There are things about getting older that no one prepares you for.
Like that first time you look at your face in the mirror and realize you’ve aged. You’ll have had your suspicions for a while--sort of squinting at your reflection in the mirror, wondering at the changes. Disassembling your face and attempting to add up the sum of the parts.
And then one morning you’ll wake, rinse water, look up, and it’ll hit you. I’ve aged. I’m older. And your face will reflect that. And it’s not a bad thing. It’s not an altogether bad thing. It’ll suit you. The age will settle in nicely around the eyes, pop your cheekbones just a bit. But there will be a certain youthfulness that is lost. A sweetness and roundness that is no longer yours to claim. And there will be a sadness to that small loss.
There is a loneliness to adulthood that is sometimes good and sometimes not. A loneliness to knowing that all of the firsts still ahead of you have long since passed for many you love so dearly—the people who came before you and readied the path. Their firsts are now shadows and ghosts and loss lurks in the wings, a persistent threat.
Your breasts may come in late. Like at 22. And you’ll think it has something to do with the added weight of that age. But when the weight is lost and the roundness of those curves remains, make peace with it. It is okay if they look nothing like your mother’s breasts. It’s okay if you do not have your mother’s body. This is not a betrayal. It is not a betrayal of your mother that you do not look like her. The look of a woman is a vast, boundless thing.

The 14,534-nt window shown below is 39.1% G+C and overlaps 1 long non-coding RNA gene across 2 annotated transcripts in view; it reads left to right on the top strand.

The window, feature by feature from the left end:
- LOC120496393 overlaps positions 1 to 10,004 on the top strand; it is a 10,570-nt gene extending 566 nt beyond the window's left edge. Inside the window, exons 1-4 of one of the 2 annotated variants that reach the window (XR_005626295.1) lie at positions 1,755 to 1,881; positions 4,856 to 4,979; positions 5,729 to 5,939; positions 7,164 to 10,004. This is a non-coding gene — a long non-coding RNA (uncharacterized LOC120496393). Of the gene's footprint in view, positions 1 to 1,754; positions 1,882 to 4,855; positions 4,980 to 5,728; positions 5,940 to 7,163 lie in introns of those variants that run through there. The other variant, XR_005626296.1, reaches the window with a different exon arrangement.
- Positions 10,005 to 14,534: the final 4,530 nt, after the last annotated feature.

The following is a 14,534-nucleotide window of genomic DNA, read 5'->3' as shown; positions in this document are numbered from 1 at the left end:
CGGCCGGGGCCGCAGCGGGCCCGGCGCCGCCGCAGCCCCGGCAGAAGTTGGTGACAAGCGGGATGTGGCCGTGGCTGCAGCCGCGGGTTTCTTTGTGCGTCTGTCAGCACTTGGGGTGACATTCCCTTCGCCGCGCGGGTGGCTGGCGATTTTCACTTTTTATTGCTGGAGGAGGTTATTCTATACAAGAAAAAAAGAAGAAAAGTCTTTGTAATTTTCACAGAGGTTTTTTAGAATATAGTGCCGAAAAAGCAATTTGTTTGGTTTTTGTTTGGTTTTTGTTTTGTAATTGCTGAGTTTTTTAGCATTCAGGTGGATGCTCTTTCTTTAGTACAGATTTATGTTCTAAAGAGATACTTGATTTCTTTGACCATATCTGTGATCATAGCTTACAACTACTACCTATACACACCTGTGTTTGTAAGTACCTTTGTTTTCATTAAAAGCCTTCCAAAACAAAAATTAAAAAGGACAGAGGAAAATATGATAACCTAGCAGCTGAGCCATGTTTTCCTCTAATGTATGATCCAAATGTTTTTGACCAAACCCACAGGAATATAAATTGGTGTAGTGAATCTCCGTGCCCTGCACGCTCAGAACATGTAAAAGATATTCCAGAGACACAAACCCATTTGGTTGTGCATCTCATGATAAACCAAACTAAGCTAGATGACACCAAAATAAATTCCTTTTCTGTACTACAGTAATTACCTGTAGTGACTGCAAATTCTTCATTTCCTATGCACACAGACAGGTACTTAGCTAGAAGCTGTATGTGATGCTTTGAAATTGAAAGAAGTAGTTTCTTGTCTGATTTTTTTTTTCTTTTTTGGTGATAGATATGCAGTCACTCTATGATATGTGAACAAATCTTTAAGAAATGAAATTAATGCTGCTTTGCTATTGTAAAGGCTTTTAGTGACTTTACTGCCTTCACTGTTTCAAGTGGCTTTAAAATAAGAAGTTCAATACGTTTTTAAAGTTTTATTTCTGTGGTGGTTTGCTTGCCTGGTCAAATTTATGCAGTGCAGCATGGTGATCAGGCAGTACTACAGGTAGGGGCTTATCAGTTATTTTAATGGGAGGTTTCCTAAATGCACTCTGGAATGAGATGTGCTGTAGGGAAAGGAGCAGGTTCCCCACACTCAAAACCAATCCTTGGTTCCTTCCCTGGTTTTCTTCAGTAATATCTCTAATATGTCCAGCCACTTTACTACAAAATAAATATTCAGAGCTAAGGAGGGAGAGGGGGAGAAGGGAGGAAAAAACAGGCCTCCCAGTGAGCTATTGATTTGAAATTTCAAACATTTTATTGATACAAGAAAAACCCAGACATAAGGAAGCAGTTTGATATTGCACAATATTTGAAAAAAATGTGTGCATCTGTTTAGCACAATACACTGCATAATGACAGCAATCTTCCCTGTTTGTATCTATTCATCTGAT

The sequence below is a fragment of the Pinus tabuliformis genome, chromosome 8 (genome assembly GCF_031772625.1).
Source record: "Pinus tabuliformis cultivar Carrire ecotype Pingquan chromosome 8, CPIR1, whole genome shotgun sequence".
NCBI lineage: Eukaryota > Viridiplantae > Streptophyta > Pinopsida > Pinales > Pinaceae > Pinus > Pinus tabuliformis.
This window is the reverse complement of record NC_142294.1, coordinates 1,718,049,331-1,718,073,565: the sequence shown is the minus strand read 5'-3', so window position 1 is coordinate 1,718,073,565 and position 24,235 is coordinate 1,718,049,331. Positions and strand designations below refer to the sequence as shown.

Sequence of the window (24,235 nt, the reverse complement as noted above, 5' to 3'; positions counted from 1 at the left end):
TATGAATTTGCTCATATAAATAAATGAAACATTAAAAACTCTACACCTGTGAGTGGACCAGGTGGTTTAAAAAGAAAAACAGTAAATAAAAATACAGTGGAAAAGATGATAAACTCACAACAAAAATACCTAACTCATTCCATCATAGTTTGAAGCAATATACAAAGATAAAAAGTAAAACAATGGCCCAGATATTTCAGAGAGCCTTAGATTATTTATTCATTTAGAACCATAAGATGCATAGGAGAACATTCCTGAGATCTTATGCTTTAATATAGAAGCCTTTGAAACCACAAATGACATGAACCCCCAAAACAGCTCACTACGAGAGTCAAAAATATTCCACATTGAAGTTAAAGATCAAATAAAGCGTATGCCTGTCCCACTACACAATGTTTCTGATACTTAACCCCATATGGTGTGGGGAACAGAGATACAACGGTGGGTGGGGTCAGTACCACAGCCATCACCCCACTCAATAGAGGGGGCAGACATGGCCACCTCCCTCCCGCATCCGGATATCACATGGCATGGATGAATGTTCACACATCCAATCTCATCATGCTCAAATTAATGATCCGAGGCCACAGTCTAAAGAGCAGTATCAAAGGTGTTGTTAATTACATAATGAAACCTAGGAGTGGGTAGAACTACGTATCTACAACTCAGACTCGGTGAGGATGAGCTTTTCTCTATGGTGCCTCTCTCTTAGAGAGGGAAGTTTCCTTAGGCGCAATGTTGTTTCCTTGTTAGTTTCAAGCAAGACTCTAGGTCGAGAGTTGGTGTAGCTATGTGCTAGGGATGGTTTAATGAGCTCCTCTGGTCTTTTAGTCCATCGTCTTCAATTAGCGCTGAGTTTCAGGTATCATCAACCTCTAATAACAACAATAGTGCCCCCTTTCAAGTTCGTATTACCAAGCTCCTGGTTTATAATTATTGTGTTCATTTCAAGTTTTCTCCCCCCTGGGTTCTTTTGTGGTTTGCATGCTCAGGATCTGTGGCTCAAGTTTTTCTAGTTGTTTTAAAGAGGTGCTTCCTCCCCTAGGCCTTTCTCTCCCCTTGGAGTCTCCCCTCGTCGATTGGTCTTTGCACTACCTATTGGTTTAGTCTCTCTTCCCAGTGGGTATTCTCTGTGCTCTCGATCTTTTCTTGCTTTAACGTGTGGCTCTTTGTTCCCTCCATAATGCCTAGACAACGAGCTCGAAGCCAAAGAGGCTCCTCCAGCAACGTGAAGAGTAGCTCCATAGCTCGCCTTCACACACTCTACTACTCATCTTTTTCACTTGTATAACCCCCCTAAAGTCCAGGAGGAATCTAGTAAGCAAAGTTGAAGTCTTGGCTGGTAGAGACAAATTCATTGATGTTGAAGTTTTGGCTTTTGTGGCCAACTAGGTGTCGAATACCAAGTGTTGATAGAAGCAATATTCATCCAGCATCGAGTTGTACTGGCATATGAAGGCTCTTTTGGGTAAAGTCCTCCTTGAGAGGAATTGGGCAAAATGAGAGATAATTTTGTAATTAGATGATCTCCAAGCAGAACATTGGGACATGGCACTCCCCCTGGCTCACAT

You will arrive at an age when what you develop this insatiable need for the conversations that come at the end of the day.
Oh, you’ll want the other stuff too—this kisses and the sex and the Sunday morning coffee runs. But there is a thing so particular about needing a person in which to empty secrets big and small. To tell the really banal stuff. And you’ll go on all these dates, so many dates. Bad dates and terrible dates and lonely dates and good ones too, but at the end of them you’ll just want to go home, crawl into bed, and tell your person just how hard and funny and ridiculous it all was. But they won’t be there. In fact, you’re only going on those dates to get to that person. And the irony of this is a sort of insult to injury. But that person—your person—will be born of these dates, both bad and good.
Or so you are told. And so you keep going.
The cost of some friendships is too high. And you must let them go. You may feel like a bad person because of this. You may feel disliked. And you may think it is because you are not bubbly enough or kind enough or palatable enough. And that may be true. But you know what else may be true? Sometimes you outgrow things. It is as simple and as complicated as that. You do not have to be liked by everyone. Let me say that again: YOU. DO. NOT. HAVE. TO. BE. LIKED. BY. EVERYONE. And you must be courageous enough to accept that. Not everyone grows up. Not everyone takes risks. So not everyone deserves what little time you have.
There will be men who hurt you. And there will be men who make a fool of you. And the second is somehow far worse than the first. Because it is disrespectful and unkind and stitched together by small, selfish lies. These men—the ones that take you for a fool—these are the men more concerned with being seen as the good guy, than actually being the good guy. These are the men who worship at the altar of cool and casual and isn’t-this-fun. The men who lack courage. Who say they are fearless when fear is their motivating factor.